I thought upper Lexington Avenue had a special force field surrounding it (i.e.—influential rich people) that allowed an inordinate number of old businesses to survive. But, alas, I was wrong. If the bluebloods couldn't save the iconic Upper East Side pharmacy Lascoff Drugs, what can they save?
Lascoff closed last July after 113 years in business. I don't know how I missed that. I guess lately I've unconsciously learned to avert my eyes when beautiful landmarks shutter. I just can't bear the pain.
Lascoff, along with Bigelow and one or two others, was one of New York's great, classic pharmacies. It opened in 1899, when McKinley was President, and was the first licensed pharmacy in New York State, according to the New York Times. It was a store so majestic and solemn, you felt like you were entering a church when you went in. High ceilings, high shelving, a balcony, ancient Pharmacuetical relics, and silence. No music. You could find many old and classic brands there that you couldn't locate elsewhere. And the vertical sign on the corner building was one of the grandest in the city.
The enterprise was founded by J. Leon Lascoff. He was born in Vilna, then in Russian Poland, and came to New York in 1892. His first drug store was at Lex and 83rd. He then moved across the street and then, in 1931, moved to 82nd and Lex—Lascoff's final location. He died in 1936. His son Frederick took over the business and ran it until his death in 1970. During Fred's time, the store had a reputation for odd cures. It sold leeches to boxers and catnip oil to lion hunters. He once sold a mixture of phenol, valerian, asafetida and iodoform to a colleague who had complained that his own pharmacy didn't smell enough like a drug store.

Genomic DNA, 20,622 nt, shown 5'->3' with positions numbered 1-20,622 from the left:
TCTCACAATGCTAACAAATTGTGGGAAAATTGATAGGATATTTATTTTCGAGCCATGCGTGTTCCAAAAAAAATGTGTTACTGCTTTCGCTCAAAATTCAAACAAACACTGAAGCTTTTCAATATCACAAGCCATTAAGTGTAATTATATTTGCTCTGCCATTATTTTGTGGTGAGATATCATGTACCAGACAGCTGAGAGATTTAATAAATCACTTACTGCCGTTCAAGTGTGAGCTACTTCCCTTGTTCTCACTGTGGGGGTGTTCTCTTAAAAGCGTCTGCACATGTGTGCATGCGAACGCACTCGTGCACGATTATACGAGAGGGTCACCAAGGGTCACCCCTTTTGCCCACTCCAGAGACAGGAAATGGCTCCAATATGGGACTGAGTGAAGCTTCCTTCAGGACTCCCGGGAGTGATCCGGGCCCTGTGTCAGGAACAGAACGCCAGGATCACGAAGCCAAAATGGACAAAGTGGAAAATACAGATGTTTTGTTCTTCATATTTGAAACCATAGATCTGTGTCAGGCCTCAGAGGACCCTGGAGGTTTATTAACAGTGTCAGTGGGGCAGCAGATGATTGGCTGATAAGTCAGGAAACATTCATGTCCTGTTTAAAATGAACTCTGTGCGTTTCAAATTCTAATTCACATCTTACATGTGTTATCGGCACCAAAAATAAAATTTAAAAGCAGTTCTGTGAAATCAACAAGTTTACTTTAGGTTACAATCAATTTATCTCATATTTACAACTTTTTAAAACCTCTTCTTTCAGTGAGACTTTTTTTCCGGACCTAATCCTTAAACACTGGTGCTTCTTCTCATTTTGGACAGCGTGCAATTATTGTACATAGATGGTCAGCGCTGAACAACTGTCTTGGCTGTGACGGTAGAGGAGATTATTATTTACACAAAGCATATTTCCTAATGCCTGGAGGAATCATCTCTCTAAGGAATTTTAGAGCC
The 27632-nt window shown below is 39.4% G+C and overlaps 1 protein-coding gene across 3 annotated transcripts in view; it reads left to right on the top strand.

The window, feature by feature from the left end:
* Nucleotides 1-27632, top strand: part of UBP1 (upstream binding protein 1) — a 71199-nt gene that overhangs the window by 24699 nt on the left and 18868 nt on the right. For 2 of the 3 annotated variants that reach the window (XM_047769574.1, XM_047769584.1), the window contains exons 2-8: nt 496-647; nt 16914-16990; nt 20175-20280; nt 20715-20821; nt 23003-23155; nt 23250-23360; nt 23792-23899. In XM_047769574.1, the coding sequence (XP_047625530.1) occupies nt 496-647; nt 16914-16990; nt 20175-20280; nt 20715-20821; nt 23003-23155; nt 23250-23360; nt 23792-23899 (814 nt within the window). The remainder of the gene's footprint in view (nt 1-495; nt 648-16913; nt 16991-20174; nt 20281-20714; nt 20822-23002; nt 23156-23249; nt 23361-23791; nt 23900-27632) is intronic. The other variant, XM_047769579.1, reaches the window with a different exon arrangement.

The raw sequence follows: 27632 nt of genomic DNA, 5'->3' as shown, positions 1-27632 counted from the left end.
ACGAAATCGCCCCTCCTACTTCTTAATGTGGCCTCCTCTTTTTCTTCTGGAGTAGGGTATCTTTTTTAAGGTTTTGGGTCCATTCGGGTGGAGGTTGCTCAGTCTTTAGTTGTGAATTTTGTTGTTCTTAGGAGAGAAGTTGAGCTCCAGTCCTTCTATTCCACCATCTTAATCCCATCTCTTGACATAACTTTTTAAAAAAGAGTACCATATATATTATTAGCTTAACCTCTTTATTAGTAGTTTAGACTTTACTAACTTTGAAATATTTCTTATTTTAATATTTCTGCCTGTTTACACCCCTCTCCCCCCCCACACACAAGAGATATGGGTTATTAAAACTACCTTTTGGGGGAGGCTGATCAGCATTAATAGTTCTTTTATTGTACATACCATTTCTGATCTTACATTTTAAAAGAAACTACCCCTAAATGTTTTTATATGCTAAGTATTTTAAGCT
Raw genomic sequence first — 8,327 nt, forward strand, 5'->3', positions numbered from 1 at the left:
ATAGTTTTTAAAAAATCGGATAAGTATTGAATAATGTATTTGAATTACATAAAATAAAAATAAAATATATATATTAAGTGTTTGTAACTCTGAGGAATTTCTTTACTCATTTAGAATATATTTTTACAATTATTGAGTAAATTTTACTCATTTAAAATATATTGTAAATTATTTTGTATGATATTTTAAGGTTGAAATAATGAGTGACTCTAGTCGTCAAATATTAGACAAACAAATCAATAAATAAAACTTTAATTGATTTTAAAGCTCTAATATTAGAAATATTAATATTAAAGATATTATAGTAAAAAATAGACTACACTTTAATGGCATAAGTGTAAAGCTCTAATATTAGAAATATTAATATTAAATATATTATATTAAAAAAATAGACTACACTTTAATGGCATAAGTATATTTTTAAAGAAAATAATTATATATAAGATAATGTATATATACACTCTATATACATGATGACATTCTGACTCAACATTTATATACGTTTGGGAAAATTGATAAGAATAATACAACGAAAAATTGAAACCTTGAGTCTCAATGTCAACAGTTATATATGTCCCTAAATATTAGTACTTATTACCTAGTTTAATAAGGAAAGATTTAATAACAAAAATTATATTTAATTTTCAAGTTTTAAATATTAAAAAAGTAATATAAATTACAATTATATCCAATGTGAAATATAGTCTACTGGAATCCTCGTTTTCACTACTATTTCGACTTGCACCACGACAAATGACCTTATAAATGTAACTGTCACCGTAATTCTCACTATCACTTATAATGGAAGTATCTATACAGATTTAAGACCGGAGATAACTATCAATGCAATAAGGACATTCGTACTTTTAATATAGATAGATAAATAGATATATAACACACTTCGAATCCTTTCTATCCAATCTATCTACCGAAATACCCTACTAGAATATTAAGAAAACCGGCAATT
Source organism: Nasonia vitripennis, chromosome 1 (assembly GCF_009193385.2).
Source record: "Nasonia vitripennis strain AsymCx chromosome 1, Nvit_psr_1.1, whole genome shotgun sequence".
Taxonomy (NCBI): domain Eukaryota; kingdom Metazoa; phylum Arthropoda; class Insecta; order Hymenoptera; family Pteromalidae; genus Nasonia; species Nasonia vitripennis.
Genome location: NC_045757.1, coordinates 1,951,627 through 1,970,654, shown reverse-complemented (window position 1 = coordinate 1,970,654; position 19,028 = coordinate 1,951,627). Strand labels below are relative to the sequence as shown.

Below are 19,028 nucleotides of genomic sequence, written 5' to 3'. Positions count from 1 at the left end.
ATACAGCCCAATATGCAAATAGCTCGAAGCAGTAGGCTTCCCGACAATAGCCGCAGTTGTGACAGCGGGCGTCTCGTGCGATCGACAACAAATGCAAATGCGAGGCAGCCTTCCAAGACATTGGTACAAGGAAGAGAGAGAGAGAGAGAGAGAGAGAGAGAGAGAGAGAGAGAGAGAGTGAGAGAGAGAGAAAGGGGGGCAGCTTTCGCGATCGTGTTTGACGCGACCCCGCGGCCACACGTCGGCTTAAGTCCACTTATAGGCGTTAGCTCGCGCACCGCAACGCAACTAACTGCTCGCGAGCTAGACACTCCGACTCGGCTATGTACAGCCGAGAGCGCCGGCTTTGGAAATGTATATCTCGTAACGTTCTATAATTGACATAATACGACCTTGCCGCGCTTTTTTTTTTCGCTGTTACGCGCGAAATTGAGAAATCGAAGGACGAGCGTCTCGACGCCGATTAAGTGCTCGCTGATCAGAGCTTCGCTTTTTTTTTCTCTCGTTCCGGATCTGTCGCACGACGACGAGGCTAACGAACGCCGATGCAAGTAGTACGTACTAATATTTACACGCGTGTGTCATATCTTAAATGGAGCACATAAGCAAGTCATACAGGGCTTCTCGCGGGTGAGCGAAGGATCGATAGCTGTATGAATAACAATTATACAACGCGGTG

After Frederick died, the business fell out of the family. It was purchased by Phil and Susan Ragusa. I assume they were still running it when it closed.